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I am using code igniter.

I have quite a large list of items being sent through post, some will be set, some wont be.

I have two ways of approaching the same problem.

/*DYNAMIC CODING */

$fields = array(
  'field1', 'field2',
  'field3', 'field4',
  'field5', 'field6',
  'fiel'... ...);

foreach($fields as $f)
  $$f = $this->input->post($f);

/* OR LITERAL CODING? */

  $field1 = $this->input->post('field1');
  $field2 = $this->input->post('field2');
  $field3 = $this->input->post('field3');
  $field4 = $this->input->post('field4');
  $field5 = $this->input->post('field5');
  $field6 = $this->input->post('field6');
  $field7 = $this->...

Both methods will work, my question is, is there any reason to use one over the other?

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What I don't understand is what is the point of creating all these variables? –  Jani Hartikainen Apr 19 '11 at 0:58
    
@Jani Hartikainen well, they are coming from a post request... I have to assume you don't work directly with the post array do you? ... –  Hailwood Apr 19 '11 at 0:59
    
@Jani Hartikainen also take note that the fields arn't actually called fieldx, they could for example be uid, uname, fname, lname, doby, dobm, dobd, ... the names are just examples, otherwise I would just use a for() loop. –  Hailwood Apr 19 '11 at 1:05
    
Ok, thought they were just going to be arbitrarily named fields. Perhaps it makes sense to do this if they are actually named in some sort of sensible way. The example is really too constrained to go about it in any more depth, but that wasn't the question so I'll just leave it at this :) –  Jani Hartikainen Apr 19 '11 at 1:09

4 Answers 4

up vote 4 down vote accepted

Use dynamic coding in my experience, because it is my personal preference.

If your preference is either or the other, then use whatever you feel comfortable with, if you are coding with a means of someone else editing the code, whatever you choose make sure you add;

// a comment

to explain your code. Using either will differ in process time by a minimal unnoticeable amount of milliseconds, but understanding your code and commenting it correctly will save you alot more than milliseconds in the long run!

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the literal coding might work better when getting variable autocomplete to work in your IDE, if you use one (like eclipse for example)

otherwise, whatever style you prefer

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Literal coding may have a small performance benefit (as the dynamic code is first generating an array and then looping over it.)

But to me, the dynamic code is a lot more like how we talk and think. You don't say "Today I went to the grocery store and then I went to the bowling alley and then I went to my friend's house", you say "Today I went to the grocery store, bowling alley and my friend's house." Besides, dynamic code it's a lot less verbose which decreases the silly need to review over lots of lines of code (with the array, you know what's going to be in it once you see a pattern), you can instantly see what's going on, and it just looks better.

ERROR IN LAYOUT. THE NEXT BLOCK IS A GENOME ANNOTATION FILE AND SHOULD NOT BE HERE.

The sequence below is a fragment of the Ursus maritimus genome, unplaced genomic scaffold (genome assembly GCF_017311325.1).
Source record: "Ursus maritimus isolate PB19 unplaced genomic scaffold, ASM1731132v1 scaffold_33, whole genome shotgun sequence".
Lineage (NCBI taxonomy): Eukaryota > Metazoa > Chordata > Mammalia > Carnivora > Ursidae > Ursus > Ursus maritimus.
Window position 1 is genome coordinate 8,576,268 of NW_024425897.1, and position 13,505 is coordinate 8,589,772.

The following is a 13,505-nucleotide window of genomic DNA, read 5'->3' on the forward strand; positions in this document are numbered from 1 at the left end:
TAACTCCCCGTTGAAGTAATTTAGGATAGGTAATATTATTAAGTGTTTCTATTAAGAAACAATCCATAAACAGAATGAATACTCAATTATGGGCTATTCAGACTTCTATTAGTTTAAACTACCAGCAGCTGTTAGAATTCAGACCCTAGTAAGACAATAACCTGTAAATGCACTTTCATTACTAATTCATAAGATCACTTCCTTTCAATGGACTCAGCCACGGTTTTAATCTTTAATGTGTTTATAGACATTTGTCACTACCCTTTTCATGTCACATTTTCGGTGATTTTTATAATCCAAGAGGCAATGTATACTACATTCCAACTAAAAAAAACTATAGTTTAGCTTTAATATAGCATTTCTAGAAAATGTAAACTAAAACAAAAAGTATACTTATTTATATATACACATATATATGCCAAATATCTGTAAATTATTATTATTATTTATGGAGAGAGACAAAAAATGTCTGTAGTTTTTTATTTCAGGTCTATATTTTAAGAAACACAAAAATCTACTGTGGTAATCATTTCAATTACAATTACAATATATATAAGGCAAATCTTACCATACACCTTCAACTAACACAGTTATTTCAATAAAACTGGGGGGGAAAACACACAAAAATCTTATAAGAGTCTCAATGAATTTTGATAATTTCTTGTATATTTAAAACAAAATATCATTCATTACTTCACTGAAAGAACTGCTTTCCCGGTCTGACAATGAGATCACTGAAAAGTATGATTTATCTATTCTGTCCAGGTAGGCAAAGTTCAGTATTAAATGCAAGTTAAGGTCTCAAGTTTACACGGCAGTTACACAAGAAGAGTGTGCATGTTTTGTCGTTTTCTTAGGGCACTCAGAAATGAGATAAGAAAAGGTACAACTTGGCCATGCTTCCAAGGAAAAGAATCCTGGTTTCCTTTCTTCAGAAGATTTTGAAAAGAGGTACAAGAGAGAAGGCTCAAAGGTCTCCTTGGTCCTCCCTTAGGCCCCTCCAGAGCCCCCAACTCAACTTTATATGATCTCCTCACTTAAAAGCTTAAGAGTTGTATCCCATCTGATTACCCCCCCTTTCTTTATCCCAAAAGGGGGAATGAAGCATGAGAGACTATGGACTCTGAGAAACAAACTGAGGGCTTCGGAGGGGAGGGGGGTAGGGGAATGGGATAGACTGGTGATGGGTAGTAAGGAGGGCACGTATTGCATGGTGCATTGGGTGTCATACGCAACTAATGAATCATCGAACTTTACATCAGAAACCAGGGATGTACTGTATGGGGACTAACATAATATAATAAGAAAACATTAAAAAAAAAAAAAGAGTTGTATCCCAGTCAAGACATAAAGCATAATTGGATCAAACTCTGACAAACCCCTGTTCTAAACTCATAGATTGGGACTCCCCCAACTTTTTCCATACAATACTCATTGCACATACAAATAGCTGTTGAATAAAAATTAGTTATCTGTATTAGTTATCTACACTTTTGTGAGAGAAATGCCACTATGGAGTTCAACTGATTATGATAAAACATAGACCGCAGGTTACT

Yet it really depends on how you code. Some will completely disagree with what I say, and some will agree. If you can breathe a little easier seeing long repetitive lines, go for it. But whatever you do, don't forget THE most important coding-best practice: Comments.

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1  
I disagree with comments being important if the majority of the code is expressive through precise short functions and well named variables. I'd be pretty upset to see the commented code $fields = array(...); //array of fields to go into post –  Anther Apr 19 '11 at 1:07
    
Although I agree with Anther, I think Ziraks point was a general, if you're going to use dynamic coding (cough*shortcuts*cough) make sure it is understandable, and comment when it needs it. –  Hailwood Apr 19 '11 at 1:09
    
Yeah, in his completely simplistic example they aren't. But like nearly any other best practice, commenting is more of an art than a science. Choosing how to and when to put your comments is much more important than having comments by itself. –  Zirak Apr 19 '11 at 1:10
    
//starts a session session_start(); //prints 'hello world' echo 'hello world'; :D –  Hailwood Apr 19 '11 at 1:12
    
@Hailwood lol, Those are life changing comments right there. personally, I prefer to throw confusing code into its own function, that way it documents itself in a way that keeps it from ever having comments that aren't up-to-date. Instead of just having foreach($fields as $f) $$f = $this->input->post($f); floating around, I'd prefer to just want to call convert_fields_to_post_variables(); but something definitely more carefully named, probably mirroring exactly what the comment would say. –  Anther Apr 19 '11 at 4:33

You should use the first option, with an array of values and a loop, simply because those variables will probably change sometime in the future and updating an array is a lot simpler than updating multiple lines of code.

I would also guess that you need to reference those field names somewhere else along the way as well.

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